Deadlock conditions -- A deadlock occurs when contention exists for common resources between two or more threads. For example, a deadlock exists when one thread owns an exclusive lock on a resource that another thread wants, and that thread exclusively owns a resource that the initial thread wants.
Spinlock conditions -- Spinlock hangs are similar to deadlocks, but involve contention for a spinlock that is used to synchronize access to data structures in a multi-processor environment. Other permutations of these conditions include a driver holding a lock while performing other activities for an extended period of time. Actual examples of deadlock and spinlock hangs will be provided later.
High-priority, compute-bound threads -- A software hang can also occur if high-priority, compute-bound thread(s) are dominating the processors. Since the Windows operating system permits varying levels of thread priority, one or more threads may execute at a higher priority than typical user threads. The result is that applications and users at normal priority are starved for CPU time, causing a perceived software hang.
The big picture
So, as you can see, there are numerous reasons why a server may hang. To give you a better idea of what happens when you force a crash to generate a memory dump, and subsequently analyze the crash to determine what caused the hang, see Figure 1 below.
Starting on the left-hand side, you can see the server crashes or hangs. In the event of a crash, the server would generate a memory dump if the dumpfile and pagefile are properly configured (see Microsoft Knowledge Base articles 254649, 197379 and 889654).
In the event of a hang, manual intervention would be required to force a crash dump as previously described. In either case, the content of memory is written to the pagefile.sys before the server is rebooted. During the reboot, the pagefile.sys is written to the memory.dmp file. Finally, once the server has rebooted, you can use the Windows Kernel Debugger (Windbg) to analyze the memory dump using a symbol server (as documented in KB article 311503) to translate memory references to meaningful functions and variables.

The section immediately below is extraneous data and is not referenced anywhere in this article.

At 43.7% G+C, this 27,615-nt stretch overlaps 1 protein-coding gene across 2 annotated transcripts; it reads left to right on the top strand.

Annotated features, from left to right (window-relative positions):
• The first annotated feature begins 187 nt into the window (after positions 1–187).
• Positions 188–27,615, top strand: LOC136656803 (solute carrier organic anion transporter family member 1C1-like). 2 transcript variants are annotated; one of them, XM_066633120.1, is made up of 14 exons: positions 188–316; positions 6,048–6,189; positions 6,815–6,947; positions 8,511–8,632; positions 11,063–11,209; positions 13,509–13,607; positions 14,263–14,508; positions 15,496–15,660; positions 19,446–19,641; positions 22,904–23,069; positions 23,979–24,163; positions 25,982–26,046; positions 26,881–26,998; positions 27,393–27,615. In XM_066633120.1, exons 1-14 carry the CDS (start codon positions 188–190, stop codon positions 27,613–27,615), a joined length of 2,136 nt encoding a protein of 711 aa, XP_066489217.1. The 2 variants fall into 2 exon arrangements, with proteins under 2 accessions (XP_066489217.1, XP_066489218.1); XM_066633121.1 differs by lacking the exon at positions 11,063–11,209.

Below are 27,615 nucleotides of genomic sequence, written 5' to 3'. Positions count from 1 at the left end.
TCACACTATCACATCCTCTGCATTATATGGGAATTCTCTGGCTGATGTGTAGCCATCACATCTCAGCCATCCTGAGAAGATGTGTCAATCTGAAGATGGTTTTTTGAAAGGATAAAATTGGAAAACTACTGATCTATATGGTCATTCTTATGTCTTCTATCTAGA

Figure 1: Overview of memory dump process and analysis
Now that you have a better idea of why server hangs occur, the next article in this series will
look at the preparation
process for troubleshooting a hung Windows server.
TROUBLESHOOTING A HUNG WINDOWS SERVER
- Part 1: Why do servers hang?
- Part 2: Preparing to troubleshoot
- Part 3: Resolving the issue
ABOUT THE AUTHOR
Bruce Mackenzie-Low, MCSE/MCSA, is a systems software engineer with HP providing third-level worldwide support on Microsoft Windows-based products including Clusters and Crash Dump Analysis. With more than 20 years of computing experience at Digital, Compaq and HP, Bruce is a well known resource for resolving highly complex problems involving clusters, SANs, networking and internals.
This was first published in April 2008